Earthquake Early Warning System in Canada to Be Enhanced Through Collaboration With Tel Aviv University

News release

June 27, 2023                                                  Vancouver, British Columbia                                        Natural Resources Canada                   

Across Canada, natural disasters such as floods, landslides, wildfires and earthquakes affect the lives and livelihoods of thousands of Canadians. The Government of Canada, along with provinces, territories and Indigenous partners are committed to working together to strengthen mitigation, preparedness and response efforts to natural disasters like earthquakes and ensure the safety of everyone who lives in at-risk regions of Canada.

Today, the Honourable Jonathan Wilkinson, Canada’s Minister of Natural Resources, announced funding for Tel Aviv University (TAU) to develop software aimed at improving Earthquake Early Warning (EEW) systems that include arrays of sensor stations. This announcement is part of a suite of initiatives being brought forward by the Government of Canada to strengthen the safety, security and resilience of Canada’s emergency readiness infrastructure. Tel Aviv University was chosen for this project as it is the recognized world leader in the field of small-aperture seismic arrays that can improve EEW performance for cross-border and offshore events and is a responsible choice for the safety of Canadians, given Tel Aviv’s global leadership in this field.

Building on NRCan’s long history as the authoritative source for earthquake information for Canada, NRCan’s EEW system will provide notification of earthquakes through a network of sensors and alerting systems for at-risk areas around the country. The EEW system provides seconds to minutes of notice before strong shaking starts, warnings that can help reduce injuries, deaths and property losses.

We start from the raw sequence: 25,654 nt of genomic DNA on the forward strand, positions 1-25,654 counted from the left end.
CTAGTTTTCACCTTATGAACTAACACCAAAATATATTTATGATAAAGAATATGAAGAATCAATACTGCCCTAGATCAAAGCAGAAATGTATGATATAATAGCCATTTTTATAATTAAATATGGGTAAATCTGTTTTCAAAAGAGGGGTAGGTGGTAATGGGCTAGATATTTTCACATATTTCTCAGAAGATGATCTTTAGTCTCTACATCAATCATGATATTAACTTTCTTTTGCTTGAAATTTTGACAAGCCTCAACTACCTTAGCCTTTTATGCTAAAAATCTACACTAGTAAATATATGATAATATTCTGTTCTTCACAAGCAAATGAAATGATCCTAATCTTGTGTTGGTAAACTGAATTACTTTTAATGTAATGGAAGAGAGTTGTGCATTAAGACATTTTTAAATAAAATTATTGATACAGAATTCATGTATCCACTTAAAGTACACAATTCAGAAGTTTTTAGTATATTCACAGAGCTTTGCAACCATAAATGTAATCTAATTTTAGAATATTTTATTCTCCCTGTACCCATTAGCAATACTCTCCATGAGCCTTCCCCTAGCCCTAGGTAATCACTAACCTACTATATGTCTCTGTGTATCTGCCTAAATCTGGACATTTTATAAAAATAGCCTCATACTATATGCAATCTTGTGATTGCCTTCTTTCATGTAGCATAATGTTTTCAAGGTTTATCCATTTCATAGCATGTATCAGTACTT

The EEW system was developed by Tel Aviv University in collaboration with SeismicAI, an Israeli high tech company specializing in EEW technology. SeismicAI has an exclusive licence for the system and has successfully deployed and tested it across the world. This project with Tel Aviv University aims to enhance the performance of EEW systems, particularly in coastal and border regions where traditional EEW sensor station grids are challenging to deploy. These regions may experience high seismic risks, which require tailored approaches to ensure effective early warning.

The development of array-based EEW methodologies for use with the internationally utilized USGS EEW software system will help address the limitations faced in coastal and border regions, where traditional EEW sensor station grids are challenging to deploy. By incorporating Tel Aviv University’s methodologies, the enhanced EEW system may provide more comprehensive coverage and earlier alerts, allowing people in at-risk regions more time to take proactive measures, such as “drop, cover, and hold on,” before the arrival of strong shaking from earthquakes.